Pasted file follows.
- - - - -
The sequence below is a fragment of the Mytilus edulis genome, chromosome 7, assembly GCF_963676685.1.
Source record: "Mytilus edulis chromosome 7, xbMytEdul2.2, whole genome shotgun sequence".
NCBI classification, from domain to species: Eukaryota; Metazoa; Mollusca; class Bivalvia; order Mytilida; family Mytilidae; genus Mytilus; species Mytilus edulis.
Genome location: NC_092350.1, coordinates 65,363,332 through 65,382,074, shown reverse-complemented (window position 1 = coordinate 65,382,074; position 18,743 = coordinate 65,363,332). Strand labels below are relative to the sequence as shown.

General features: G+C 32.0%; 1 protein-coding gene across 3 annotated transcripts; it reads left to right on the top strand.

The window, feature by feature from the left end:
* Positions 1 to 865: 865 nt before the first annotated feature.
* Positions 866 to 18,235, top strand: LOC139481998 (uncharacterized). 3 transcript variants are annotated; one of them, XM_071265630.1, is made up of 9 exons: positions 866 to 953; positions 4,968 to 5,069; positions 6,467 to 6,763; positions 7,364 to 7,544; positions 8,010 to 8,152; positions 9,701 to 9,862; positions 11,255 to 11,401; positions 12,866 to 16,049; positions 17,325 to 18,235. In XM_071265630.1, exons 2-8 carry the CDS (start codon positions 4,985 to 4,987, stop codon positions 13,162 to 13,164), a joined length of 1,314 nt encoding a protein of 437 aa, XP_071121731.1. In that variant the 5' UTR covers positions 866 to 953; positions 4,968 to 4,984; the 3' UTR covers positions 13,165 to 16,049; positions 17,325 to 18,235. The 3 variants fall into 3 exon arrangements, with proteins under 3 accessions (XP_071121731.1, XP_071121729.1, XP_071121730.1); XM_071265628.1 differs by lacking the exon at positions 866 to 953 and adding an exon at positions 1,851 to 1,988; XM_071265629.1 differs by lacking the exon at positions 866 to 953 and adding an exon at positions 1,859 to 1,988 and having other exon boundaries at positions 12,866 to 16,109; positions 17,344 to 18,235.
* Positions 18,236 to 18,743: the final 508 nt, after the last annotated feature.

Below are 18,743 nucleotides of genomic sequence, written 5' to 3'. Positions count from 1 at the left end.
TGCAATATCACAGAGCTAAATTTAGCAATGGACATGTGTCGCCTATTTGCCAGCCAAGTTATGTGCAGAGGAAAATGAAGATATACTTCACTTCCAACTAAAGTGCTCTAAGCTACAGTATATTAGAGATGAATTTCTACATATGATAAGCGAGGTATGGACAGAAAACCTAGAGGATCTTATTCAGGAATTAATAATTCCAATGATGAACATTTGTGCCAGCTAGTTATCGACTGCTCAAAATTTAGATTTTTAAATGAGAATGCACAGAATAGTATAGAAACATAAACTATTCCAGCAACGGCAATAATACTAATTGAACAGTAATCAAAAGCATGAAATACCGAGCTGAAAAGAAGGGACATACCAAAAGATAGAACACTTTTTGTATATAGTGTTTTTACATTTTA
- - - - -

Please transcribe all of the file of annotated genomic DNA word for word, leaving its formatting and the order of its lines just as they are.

The sequence below is a fragment of the Mytilus edulis genome, chromosome 7, assembly GCF_963676685.1.
Source record: "Mytilus edulis chromosome 7, xbMytEdul2.2, whole genome shotgun sequence".
NCBI classification, from domain to species: Eukaryota; Metazoa; Mollusca; class Bivalvia; order Mytilida; family Mytilidae; genus Mytilus; species Mytilus edulis.
Genome location: NC_092350.1, coordinates 65,363,332 through 65,382,074, shown reverse-complemented (window position 1 = coordinate 65,382,074; position 18,743 = coordinate 65,363,332). Strand labels below are relative to the sequence as shown.

General features: G+C 32.0%; 1 protein-coding gene across 3 annotated transcripts; it reads left to right on the top strand.

The window, feature by feature from the left end:
* Positions 1 to 865: 865 nt before the first annotated feature.
* Positions 866 to 18,235, top strand: LOC139481998 (uncharacterized). 3 transcript variants are annotated; one of them, XM_071265630.1, is made up of 9 exons: positions 866 to 953; positions 4,968 to 5,069; positions 6,467 to 6,763; positions 7,364 to 7,544; positions 8,010 to 8,152; positions 9,701 to 9,862; positions 11,255 to 11,401; positions 12,866 to 16,049; positions 17,325 to 18,235. In XM_071265630.1, exons 2-8 carry the CDS (start codon positions 4,985 to 4,987, stop codon positions 13,162 to 13,164), a joined length of 1,314 nt encoding a protein of 437 aa, XP_071121731.1. In that variant the 5' UTR covers positions 866 to 953; positions 4,968 to 4,984; the 3' UTR covers positions 13,165 to 16,049; positions 17,325 to 18,235. The 3 variants fall into 3 exon arrangements, with proteins under 3 accessions (XP_071121731.1, XP_071121729.1, XP_071121730.1); XM_071265628.1 differs by lacking the exon at positions 866 to 953 and adding an exon at positions 1,851 to 1,988; XM_071265629.1 differs by lacking the exon at positions 866 to 953 and adding an exon at positions 1,859 to 1,988 and having other exon boundaries at positions 12,866 to 16,109; positions 17,344 to 18,235.
* Positions 18,236 to 18,743: the final 508 nt, after the last annotated feature.

Below are 18,743 nucleotides of genomic sequence, written 5' to 3'. Positions count from 1 at the left end.
TGCAATATCACAGAGCTAAATTTAGCAATGGACATGTGTCGCCTATTTGCCAGCCAAGTTATGTGCAGAGGAAAATGAAGATATACTTCACTTCCAACTAAAGTGCTCTAAGCTACAGTATATTAGAGATGAATTTCTACATATGATAAGCGAGGTATGGACAGAAAACCTAGAGGATCTTATTCAGGAATTAATAATTCCAATGATGAACATTTGTGCCAGCTAGTTATCGACTGCTCAAAATTTAGATTTTTAAATGAGAATGCACAGAATAGTATAGAAACATAAACTATTCCAGCAACGGCAATAATACTAATTGAACAGTAATCAAAAGCATGAAATACCGAGCTGAAAAGAAGGGACATACCAAAAGATAGAACACTTTTTGTATATAGTGTTTTTACATTTTA